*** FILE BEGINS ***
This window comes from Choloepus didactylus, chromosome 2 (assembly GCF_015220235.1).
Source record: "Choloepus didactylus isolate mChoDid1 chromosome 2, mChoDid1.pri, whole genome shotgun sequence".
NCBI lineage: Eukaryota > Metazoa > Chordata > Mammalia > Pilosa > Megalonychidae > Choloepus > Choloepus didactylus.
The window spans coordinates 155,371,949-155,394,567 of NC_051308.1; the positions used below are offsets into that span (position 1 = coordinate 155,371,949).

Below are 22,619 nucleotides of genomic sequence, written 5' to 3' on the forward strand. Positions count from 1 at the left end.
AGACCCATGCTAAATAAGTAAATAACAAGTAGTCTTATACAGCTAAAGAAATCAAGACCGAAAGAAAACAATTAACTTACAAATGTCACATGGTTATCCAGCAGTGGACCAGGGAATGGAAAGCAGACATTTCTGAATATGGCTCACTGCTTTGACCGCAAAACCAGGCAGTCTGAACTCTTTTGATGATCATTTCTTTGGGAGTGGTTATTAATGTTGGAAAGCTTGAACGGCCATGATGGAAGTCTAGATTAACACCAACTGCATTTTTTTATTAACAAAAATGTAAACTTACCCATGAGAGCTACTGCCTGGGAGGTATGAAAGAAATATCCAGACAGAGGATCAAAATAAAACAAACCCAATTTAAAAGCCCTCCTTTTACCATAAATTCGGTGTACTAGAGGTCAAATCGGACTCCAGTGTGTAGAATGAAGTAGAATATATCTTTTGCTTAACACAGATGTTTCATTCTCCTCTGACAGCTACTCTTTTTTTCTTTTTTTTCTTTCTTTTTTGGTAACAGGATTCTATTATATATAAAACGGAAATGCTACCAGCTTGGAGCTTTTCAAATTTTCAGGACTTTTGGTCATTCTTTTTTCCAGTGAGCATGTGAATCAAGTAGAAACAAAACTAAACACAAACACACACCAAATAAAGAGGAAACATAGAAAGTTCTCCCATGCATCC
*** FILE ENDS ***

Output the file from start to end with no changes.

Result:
This window comes from Choloepus didactylus, chromosome 2 (assembly GCF_015220235.1).
Source record: "Choloepus didactylus isolate mChoDid1 chromosome 2, mChoDid1.pri, whole genome shotgun sequence".
NCBI lineage: Eukaryota > Metazoa > Chordata > Mammalia > Pilosa > Megalonychidae > Choloepus > Choloepus didactylus.
The window spans coordinates 155,371,949-155,394,567 of NC_051308.1; the positions used below are offsets into that span (position 1 = coordinate 155,371,949).

Below are 22,619 nucleotides of genomic sequence, written 5' to 3' on the forward strand. Positions count from 1 at the left end.
AGACCCATGCTAAATAAGTAAATAACAAGTAGTCTTATACAGCTAAAGAAATCAAGACCGAAAGAAAACAATTAACTTACAAATGTCACATGGTTATCCAGCAGTGGACCAGGGAATGGAAAGCAGACATTTCTGAATATGGCTCACTGCTTTGACCGCAAAACCAGGCAGTCTGAACTCTTTTGATGATCATTTCTTTGGGAGTGGTTATTAATGTTGGAAAGCTTGAACGGCCATGATGGAAGTCTAGATTAACACCAACTGCATTTTTTTATTAACAAAAATGTAAACTTACCCATGAGAGCTACTGCCTGGGAGGTATGAAAGAAATATCCAGACAGAGGATCAAAATAAAACAAACCCAATTTAAAAGCCCTCCTTTTACCATAAATTCGGTGTACTAGAGGTCAAATCGGACTCCAGTGTGTAGAATGAAGTAGAATATATCTTTTGCTTAACACAGATGTTTCATTCTCCTCTGACAGCTACTCTTTTTTTCTTTTTTTTCTTTCTTTTTTGGTAACAGGATTCTATTATATATAAAACGGAAATGCTACCAGCTTGGAGCTTTTCAAATTTTCAGGACTTTTGGTCATTCTTTTTTCCAGTGAGCATGTGAATCAAGTAGAAACAAAACTAAACACAAACACACACCAAATAAAGAGGAAACATAGAAAGTTCTCCCATGCATCC